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Lions Roar : March 2016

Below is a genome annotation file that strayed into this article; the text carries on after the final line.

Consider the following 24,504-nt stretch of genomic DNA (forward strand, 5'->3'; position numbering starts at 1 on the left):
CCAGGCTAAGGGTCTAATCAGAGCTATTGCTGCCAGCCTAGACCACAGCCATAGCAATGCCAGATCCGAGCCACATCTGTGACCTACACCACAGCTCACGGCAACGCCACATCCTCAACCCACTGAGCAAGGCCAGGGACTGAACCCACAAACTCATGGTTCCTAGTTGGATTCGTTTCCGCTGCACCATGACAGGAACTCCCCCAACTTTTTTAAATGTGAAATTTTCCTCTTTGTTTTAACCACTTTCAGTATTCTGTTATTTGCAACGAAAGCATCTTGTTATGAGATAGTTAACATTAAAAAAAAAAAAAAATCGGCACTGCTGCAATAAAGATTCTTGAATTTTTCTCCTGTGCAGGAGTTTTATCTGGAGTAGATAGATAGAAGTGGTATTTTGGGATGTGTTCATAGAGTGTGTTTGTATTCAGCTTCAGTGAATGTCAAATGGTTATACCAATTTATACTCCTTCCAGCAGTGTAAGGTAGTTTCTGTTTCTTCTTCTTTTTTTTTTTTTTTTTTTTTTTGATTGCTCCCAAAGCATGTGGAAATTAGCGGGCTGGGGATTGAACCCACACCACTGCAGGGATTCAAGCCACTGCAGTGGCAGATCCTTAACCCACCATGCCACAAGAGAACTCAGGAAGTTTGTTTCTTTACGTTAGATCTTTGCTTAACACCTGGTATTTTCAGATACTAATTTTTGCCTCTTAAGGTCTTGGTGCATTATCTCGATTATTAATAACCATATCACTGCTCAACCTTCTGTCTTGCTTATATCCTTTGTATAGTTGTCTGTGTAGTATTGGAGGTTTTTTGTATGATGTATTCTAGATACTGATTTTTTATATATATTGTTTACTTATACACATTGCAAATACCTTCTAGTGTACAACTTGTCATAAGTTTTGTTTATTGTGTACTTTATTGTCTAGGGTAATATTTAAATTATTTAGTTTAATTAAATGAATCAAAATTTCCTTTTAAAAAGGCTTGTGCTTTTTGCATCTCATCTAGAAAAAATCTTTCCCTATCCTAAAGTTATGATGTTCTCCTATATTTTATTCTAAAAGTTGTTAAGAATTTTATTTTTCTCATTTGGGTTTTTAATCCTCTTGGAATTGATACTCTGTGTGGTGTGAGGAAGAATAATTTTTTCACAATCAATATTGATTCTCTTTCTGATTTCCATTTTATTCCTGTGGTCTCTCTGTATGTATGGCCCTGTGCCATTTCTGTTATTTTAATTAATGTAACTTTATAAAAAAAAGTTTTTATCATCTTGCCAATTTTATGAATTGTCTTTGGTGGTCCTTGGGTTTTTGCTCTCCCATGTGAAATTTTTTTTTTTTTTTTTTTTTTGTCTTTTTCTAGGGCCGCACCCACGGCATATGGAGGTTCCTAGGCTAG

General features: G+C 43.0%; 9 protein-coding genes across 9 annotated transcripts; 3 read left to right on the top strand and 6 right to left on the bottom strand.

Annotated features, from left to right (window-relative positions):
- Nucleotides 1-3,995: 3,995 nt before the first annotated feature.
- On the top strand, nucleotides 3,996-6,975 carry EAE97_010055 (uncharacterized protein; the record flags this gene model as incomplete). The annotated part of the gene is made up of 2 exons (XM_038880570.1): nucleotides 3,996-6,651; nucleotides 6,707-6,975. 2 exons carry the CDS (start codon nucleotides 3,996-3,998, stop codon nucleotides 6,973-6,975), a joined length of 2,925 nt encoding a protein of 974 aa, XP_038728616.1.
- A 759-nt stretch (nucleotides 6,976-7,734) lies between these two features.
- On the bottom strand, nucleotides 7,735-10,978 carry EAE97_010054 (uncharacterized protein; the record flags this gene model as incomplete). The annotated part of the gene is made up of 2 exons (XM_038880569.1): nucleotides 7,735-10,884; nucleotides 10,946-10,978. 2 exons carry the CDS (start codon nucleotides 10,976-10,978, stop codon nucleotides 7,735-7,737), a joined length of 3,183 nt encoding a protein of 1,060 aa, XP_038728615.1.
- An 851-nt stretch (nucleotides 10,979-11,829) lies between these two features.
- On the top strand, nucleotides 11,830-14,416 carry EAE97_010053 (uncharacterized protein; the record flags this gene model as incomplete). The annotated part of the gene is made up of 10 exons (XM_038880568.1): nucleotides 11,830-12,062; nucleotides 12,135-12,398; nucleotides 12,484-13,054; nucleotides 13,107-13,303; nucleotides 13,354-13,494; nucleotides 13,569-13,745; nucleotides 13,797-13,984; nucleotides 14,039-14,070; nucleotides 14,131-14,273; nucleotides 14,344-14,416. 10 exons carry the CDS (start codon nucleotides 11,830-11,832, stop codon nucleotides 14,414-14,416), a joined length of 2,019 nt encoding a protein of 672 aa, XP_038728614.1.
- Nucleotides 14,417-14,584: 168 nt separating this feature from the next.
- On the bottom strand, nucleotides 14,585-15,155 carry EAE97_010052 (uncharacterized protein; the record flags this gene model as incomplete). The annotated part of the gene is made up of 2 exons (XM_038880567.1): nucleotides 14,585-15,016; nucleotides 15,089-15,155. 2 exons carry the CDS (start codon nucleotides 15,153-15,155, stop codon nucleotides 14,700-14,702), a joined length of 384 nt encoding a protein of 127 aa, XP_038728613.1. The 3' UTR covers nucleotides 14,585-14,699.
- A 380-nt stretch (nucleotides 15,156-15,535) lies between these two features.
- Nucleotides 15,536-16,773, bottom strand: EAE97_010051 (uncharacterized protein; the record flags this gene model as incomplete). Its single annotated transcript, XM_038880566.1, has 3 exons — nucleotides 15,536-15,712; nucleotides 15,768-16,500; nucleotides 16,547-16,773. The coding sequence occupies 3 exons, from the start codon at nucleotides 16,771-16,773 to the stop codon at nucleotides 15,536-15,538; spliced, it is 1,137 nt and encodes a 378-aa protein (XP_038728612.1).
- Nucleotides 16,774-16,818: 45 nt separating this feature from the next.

had decided to turn into a “national park for the benefit of Jerusalem residents.” Feeling helpless, many Al-Walaja farmers stopped farming these threatened lands. Yaser was an exception, but one day he said to us, “I cannot hold on alone. All my neighbors have stopped coming down here. So what’s the point?” In response we organized monthly work days in which Israeli volunteers assisted Yaser on his land. Yaser got his motivation back, and even started to expand his organic vegetable plots and plant new trees. Within a year, the land he cultivated had grown three-fold. And seeing the unique knowledge Yaser had, we invited Israelis to learn traditional Palestinian agriculture techniques from him. Then more families from the village asked our volunteers to help them take care of their olive groves. The work days and agri- cultural workshops attracted Jerusalemites who were previously oblivious to the dispossession of their neighbors. Their joint love for the land proved a quick route to break through the barriers between them. Such encounters shake long-held beliefs and self- images and provide ample opportunities for deep practice. Doing this peace work over the years, and in particular dur- ing periods of increased violence, we began to identify a “con- flict mind-set” that prevails in Israeli society. Indeed, research has shown that a society entrenched in an intractable conflict will inevitably develop a collective psyche that perpetuates con- flict, justifies violence, and blocks change. Despite the extensive theoretical understanding of the psycho- logical barriers to peace, very little has been done so far to develop effective methods for transforming these cognitive and emotional patterns. So a group of Israeli dharma practitioners decided to develop a protocol that applies mindfulness, inquiry, and loving- kindness practice to transform the conflict mind-set and encour- age attitudes that support nonviolence and reconciliation. Mind the Conflict is based upon the fundamentals of the dharma, namely that the psychological obstacles to peace are inner constructions that are only believed to be real. People are invited to look beyond denial and suppression and become aware of their automatic emotional and cognitive patterns. Over the past few years, we have witnessed the transformative potential of this approach. As dharma practitioners, we have found that peace work summons us to step out of our comfort zone, put ourselves in the shoes of the other, challenge injustice, and face the demons inside our own minds. Our whole life of spiritual practice is called upon. We need to practice when we are not in conflict and apply it when we are. We need a great heart—compassion and friendliness, a sense of softness with life, letting the energy of the heart flow naturally toward ourselves and toward the other. ♦ LION’S ROAR | MARCH 2016 28